Sutter Lawn Tennis Club: Nine decades of tennis traditions

By LANCE ARMSTRONG, Valley Community Newspapers writer

Rich with history, East Sacramento is home to various notable sites, which conjure up memories of days gone by. And among the more historical sites of the area is the Sutter Lawn Tennis Club.
East Sacramento’s historic Sutter Lawn Tennis Club is shown from above in this 1968 photograph. / Photo courtesy of SLTC

East Sacramento’s historic Sutter Lawn Tennis Club is shown from above in this 1968 photograph. / Photo courtesy of SLTC

Founded in 1919, the private, family-oriented tennis club is not only the capital city’s oldest continuously operating tennis club, but it is also one of the oldest tennis clubs in the state.

The story of the club began with a group of 10 East Sacramento and midtown Sacramento prominent residents who raised $20,000 to have the club constructed at its current location of 3951 N St. The group acquired these funds by selling 2,000 shares at $10 each.

These founders, who purchased the block of land bordered by 39th, 40th, M and N streets, had been regularly playing tennis on a court located in the yard of a local dentist at 21st and J streets.

As reported by The Sacramento Bee, a groundbreaking ceremony for the club was held in late April 1919, as the first shovelful of dirt was turned by Sacramento Chamber of Commerce President Charles E. Virden.

Hanging on a wall near the fireplace in the original portion of the Sutter Lawn clubhouse is a framed, enlarged copy of the article, which marks this proud moment in the club’s history.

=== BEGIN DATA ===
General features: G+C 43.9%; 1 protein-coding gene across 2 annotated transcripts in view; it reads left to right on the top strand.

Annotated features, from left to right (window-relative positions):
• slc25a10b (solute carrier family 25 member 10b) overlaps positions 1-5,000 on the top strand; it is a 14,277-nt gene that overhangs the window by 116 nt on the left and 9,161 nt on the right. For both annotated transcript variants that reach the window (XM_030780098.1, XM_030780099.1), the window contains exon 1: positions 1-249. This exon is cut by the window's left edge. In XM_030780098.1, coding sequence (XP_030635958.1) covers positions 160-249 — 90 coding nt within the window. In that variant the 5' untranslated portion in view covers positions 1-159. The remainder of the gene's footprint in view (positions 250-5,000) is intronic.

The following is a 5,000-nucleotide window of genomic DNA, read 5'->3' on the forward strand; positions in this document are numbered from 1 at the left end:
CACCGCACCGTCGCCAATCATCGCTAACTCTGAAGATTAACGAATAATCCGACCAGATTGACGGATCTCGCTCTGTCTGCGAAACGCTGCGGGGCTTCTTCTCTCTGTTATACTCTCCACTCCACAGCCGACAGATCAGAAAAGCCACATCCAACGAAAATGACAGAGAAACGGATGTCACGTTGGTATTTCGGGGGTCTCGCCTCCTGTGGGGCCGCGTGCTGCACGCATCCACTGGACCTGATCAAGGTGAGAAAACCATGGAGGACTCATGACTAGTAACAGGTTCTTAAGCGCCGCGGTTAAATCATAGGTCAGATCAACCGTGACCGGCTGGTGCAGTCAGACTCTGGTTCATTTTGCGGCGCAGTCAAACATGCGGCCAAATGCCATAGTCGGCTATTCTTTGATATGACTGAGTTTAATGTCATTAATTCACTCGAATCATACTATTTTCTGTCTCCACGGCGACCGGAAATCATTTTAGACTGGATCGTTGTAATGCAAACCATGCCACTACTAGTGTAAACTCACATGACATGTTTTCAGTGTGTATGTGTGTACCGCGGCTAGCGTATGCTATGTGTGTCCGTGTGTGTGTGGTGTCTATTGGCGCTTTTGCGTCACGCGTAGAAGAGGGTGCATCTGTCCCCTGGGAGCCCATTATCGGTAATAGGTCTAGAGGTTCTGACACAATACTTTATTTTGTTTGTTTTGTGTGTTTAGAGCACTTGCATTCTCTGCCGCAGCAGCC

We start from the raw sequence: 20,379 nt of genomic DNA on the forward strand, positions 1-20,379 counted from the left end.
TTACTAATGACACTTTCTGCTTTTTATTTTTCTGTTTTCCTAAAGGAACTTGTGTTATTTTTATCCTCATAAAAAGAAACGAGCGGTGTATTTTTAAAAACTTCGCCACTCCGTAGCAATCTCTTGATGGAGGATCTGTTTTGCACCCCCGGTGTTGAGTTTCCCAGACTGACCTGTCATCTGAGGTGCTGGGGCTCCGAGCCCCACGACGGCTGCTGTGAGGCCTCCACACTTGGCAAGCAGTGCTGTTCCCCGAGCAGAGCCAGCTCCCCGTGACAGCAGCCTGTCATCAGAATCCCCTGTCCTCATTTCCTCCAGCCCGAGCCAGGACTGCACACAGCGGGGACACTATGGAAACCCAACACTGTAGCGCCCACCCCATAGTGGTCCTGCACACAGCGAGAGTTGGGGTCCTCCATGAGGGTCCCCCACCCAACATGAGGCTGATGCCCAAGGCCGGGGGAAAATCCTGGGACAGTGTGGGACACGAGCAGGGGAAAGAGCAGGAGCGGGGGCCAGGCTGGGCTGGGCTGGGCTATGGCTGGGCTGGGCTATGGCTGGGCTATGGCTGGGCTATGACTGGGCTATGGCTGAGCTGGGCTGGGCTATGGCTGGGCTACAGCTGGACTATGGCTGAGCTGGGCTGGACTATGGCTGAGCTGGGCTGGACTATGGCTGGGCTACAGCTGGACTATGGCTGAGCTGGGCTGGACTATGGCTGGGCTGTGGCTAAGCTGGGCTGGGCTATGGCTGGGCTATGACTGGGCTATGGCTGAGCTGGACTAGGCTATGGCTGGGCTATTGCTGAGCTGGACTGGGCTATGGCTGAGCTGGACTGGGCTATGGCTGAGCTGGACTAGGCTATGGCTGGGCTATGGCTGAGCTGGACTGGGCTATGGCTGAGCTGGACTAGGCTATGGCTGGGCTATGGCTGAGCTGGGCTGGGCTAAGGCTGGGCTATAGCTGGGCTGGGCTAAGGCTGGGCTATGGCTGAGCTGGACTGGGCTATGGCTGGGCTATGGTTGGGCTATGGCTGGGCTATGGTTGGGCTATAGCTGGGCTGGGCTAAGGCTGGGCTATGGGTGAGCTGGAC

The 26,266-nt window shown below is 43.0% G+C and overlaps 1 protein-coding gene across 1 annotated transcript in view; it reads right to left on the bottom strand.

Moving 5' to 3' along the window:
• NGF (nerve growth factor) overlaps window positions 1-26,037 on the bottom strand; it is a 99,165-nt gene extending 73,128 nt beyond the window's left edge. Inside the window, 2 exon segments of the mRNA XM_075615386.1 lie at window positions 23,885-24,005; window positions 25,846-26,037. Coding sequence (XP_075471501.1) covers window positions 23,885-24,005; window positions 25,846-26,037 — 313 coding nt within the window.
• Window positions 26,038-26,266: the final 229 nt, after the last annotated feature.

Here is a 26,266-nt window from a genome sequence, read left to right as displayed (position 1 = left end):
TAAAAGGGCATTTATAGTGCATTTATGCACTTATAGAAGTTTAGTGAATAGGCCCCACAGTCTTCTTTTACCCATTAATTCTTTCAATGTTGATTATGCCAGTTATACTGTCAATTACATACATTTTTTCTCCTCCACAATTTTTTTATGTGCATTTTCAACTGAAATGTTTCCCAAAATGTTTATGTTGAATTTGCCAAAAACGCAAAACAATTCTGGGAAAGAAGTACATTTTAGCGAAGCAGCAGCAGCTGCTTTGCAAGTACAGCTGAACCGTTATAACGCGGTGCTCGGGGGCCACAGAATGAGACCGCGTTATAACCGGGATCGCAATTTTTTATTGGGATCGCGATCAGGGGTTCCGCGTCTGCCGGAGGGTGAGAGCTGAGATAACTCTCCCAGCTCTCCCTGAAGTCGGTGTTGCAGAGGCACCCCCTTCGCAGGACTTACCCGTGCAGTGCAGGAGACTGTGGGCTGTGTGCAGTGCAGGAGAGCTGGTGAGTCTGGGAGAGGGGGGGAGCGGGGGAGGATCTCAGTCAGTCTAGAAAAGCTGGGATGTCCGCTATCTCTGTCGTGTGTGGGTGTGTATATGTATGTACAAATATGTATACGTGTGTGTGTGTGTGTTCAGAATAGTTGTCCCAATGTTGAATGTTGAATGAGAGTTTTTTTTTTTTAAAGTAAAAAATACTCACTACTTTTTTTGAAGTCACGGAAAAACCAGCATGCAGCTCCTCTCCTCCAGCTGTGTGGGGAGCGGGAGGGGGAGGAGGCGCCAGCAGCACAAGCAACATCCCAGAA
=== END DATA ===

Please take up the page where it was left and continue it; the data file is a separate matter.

Accompanying the article is a photograph from the groundbreaking, which shows Virden standing next to the club’s directors, including Joseph I. Brunschwiler, who served as the club’s first president.

Opening later in the year with seven courts and a membership limited to 200, the club began to build its rich legacy, which includes serving as the site of several notable tournaments.

Bjorn Borg, who later became the number one ranked tennis player in the world, plays a match at the Sutter Lawn Tennis Club in the early 1970s. / Photo courtesy of SLTC

Bjorn Borg, who later became the number one ranked tennis player in the world, plays a match at the Sutter Lawn Tennis Club in the early 1970s. / Photo courtesy of SLTC

Important tournaments

Sutter Lawn’s first tournament, an event featuring the tennis great, Helen Wills (1905-1998), was the predecessor of the Central California Tennis Championships.

This tournament was an important event for tennis players, who were working their way up in the rankings.

Although it is not as notable as it was in the past, the Central Cal, which was first held at Sutter Lawn in the 1940s, continues to be held at the club today.

Another earlier tournament held at Sutter Lawn was the National Hardcourt Tennis Championships, which was sponsored by the U.S. Tennis Association.

This tournament, which was held from about 1962 to about 1973, once drew some of the professional circuit’s premier players, including Stan Smith, Arthur Ashe, Ille Natase, Tony Trabert, Alex Olmedo, Billie Jean King, Nancy Richey and Rosemary Casals.

And although he was not well known at the time, Bjorn Borg played as a 16-year-old in the tournament, which at its peak had prizes for its players totaling $37,500.

In bleachers that were set up near the fence lines, about 1,200 fans would gather to watch these high level players.

The former director of the National Hardcourt Tennis Championships, Bill Demas, who is one of Sutter Lawn’s longest tenured members, having joined the club when he was 15 years old in 1948, described the magnitude of the event.

Tennis players Stan Smith (left) and Eric Van Dillon stand on each side of Jim Tyler, Sutter Lawn’s board president, in this 1972 photograph. Photo courtesy of SLTC

Tennis players Stan Smith (left) and Eric Van Dillon stand on each side of Jim Tyler, Sutter Lawn’s board president, in this 1972 photograph. Photo courtesy of SLTC

“We had the national championships, in which there were four in the country,” said Demas, who was once a nationally-touring player. “One was the grass court at Forest Hill, the indoor in New York, the clay courts in Cincinnati and the national championship here in Sacramento (at Sutter Lawn). It was fantastic and it was a lot of fun.”